In September 2008, the National Bank of Georgia introduced a new monetary policy instrument – one-week refinancing loans. Through this policy instrument the National Bank of Georgia supplies short-term liquidity to the country’s banking system when needed.
The refinancing instrument is intended to manage short-term interest rates on the interbank money market. As the National Bank of Georgia is the only supplier of short-term liquidity on the Georgian lari market it is capable of attaining the desired level of the interest rate on the interbank market. On a weekly basis, the liquidity forecast group estimates the short run liquidity deficit in the banking system. Based on the forecast, the NBG announces an auction for a specific amount of refinancing loans and local banks have the right to participate in that auction. NBG certificates of deposit, government securities, international bank guarantees, and the banks’ selected own credit assets in the national currency can be used as collateral. The interest rate on a refinancing loan is defined according to the monetary policy rate (and is no less than that).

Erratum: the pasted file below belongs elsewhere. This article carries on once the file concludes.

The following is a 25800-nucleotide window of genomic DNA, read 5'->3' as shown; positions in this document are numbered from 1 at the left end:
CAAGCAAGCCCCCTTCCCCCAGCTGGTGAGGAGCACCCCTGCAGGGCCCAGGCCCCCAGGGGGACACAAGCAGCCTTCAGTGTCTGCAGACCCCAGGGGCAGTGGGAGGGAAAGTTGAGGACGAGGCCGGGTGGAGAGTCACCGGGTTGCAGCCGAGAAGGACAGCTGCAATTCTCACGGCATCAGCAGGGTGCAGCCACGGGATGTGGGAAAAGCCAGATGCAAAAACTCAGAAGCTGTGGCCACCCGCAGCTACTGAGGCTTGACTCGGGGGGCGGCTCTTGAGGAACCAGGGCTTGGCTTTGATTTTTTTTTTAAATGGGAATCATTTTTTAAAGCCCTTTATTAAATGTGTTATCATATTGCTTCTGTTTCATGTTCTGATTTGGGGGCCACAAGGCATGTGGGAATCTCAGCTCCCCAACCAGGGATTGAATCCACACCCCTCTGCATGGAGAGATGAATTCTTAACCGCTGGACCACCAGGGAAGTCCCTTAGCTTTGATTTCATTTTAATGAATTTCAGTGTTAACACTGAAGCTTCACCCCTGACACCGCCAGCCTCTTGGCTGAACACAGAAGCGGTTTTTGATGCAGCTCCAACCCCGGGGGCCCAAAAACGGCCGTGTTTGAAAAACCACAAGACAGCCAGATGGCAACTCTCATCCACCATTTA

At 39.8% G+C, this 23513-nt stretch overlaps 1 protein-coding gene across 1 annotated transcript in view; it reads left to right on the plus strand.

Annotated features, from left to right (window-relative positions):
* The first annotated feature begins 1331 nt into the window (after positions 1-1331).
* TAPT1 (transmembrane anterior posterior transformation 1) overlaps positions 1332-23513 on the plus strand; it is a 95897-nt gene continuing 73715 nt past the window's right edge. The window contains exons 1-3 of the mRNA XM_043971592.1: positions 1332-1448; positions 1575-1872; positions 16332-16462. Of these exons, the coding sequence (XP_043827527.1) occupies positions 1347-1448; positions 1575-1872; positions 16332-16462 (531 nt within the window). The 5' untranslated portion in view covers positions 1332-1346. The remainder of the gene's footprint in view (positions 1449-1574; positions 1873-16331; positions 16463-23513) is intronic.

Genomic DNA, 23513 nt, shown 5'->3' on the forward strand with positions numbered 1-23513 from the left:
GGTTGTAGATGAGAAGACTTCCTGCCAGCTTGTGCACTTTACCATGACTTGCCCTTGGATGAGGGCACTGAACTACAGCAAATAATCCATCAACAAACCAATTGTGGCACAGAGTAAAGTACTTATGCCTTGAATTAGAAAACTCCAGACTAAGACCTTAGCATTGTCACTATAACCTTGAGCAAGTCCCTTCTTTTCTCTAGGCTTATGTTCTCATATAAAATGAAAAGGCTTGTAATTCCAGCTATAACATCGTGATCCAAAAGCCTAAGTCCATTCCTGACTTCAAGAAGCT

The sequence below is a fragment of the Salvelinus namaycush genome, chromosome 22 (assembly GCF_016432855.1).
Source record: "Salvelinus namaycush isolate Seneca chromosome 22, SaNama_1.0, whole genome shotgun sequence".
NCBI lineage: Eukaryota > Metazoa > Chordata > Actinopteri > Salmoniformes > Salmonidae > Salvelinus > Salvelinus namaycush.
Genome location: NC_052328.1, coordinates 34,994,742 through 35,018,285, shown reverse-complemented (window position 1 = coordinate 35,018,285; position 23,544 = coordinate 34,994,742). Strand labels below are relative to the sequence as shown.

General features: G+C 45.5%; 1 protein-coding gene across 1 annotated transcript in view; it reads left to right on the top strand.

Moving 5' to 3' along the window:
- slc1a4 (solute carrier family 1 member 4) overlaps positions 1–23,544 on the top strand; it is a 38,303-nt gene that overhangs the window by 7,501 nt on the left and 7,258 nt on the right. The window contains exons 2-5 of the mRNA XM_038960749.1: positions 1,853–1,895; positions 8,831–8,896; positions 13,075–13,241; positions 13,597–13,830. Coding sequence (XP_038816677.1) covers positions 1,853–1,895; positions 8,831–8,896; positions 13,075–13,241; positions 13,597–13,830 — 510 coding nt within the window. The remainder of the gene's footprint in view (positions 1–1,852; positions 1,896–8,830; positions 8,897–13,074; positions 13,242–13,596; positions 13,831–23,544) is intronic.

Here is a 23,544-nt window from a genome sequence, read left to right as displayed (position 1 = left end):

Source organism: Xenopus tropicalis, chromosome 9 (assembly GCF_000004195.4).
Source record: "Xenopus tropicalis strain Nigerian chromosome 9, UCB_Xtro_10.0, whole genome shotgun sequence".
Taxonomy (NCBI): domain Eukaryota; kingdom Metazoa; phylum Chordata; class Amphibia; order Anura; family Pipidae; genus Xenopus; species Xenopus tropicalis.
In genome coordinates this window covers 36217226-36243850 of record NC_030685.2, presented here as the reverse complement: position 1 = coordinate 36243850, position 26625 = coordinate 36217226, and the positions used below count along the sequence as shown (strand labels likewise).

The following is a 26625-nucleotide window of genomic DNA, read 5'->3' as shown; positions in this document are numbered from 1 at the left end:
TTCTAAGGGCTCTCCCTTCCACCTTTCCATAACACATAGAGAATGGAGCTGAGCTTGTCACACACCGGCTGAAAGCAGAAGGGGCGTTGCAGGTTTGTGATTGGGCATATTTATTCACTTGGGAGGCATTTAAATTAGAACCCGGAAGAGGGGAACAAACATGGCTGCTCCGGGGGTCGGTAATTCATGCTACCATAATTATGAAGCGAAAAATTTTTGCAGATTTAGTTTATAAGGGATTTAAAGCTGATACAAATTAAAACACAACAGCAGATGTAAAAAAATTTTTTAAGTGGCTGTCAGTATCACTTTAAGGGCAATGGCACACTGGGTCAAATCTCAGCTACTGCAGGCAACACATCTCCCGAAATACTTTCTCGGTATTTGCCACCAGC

In April 2010, the National Bank of Georgia introduced a new policy instrument called guaranteed refinancing loans. Through this policy tool, local commercial banks can get loans without auctions. The rate on guaranteed refinance loans is defined as the monetary policy rate plus 1.5 percentage point.